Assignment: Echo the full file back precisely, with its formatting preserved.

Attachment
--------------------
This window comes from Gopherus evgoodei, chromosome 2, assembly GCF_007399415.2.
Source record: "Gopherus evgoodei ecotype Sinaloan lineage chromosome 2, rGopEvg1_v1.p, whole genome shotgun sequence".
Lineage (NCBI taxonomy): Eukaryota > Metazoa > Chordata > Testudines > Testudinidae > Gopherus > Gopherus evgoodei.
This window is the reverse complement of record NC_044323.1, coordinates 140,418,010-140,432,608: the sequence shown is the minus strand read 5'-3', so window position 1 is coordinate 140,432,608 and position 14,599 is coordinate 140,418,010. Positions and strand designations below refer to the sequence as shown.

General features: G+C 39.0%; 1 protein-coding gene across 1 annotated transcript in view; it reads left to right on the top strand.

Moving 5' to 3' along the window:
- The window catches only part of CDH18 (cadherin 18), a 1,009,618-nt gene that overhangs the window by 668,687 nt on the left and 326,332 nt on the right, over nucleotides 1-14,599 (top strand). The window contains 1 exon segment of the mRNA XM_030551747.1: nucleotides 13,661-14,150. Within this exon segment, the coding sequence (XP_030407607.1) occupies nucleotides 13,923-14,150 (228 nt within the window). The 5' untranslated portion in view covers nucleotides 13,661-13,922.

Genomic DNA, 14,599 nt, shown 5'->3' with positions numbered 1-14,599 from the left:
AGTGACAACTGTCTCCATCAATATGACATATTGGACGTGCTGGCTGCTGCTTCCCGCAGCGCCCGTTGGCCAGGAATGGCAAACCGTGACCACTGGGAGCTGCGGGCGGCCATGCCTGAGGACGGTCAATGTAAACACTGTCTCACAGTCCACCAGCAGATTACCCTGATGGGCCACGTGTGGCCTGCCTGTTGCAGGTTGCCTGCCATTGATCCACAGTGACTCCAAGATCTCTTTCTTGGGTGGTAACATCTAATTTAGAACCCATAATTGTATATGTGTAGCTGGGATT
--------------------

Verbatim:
This window comes from Gopherus evgoodei, chromosome 2, assembly GCF_007399415.2.
Source record: "Gopherus evgoodei ecotype Sinaloan lineage chromosome 2, rGopEvg1_v1.p, whole genome shotgun sequence".
Lineage (NCBI taxonomy): Eukaryota > Metazoa > Chordata > Testudines > Testudinidae > Gopherus > Gopherus evgoodei.
This window is the reverse complement of record NC_044323.1, coordinates 140,418,010-140,432,608: the sequence shown is the minus strand read 5'-3', so window position 1 is coordinate 140,432,608 and position 14,599 is coordinate 140,418,010. Positions and strand designations below refer to the sequence as shown.

General features: G+C 39.0%; 1 protein-coding gene across 1 annotated transcript in view; it reads left to right on the top strand.

Moving 5' to 3' along the window:
- The window catches only part of CDH18 (cadherin 18), a 1,009,618-nt gene that overhangs the window by 668,687 nt on the left and 326,332 nt on the right, over nucleotides 1-14,599 (top strand). The window contains 1 exon segment of the mRNA XM_030551747.1: nucleotides 13,661-14,150. Within this exon segment, the coding sequence (XP_030407607.1) occupies nucleotides 13,923-14,150 (228 nt within the window). The 5' untranslated portion in view covers nucleotides 13,661-13,922.

Genomic DNA, 14,599 nt, shown 5'->3' with positions numbered 1-14,599 from the left:
AGTGACAACTGTCTCCATCAATATGACATATTGGACGTGCTGGCTGCTGCTTCCCGCAGCGCCCGTTGGCCAGGAATGGCAAACCGTGACCACTGGGAGCTGCGGGCGGCCATGCCTGAGGACGGTCAATGTAAACACTGTCTCACAGTCCACCAGCAGATTACCCTGATGGGCCACGTGTGGCCTGCCTGTTGCAGGTTGCCTGCCATTGATCCACAGTGACTCCAAGATCTCTTTCTTGGGTGGTAACATCTAATTTAGAACCCATAATTGTATATGTGTAGCTGGGATT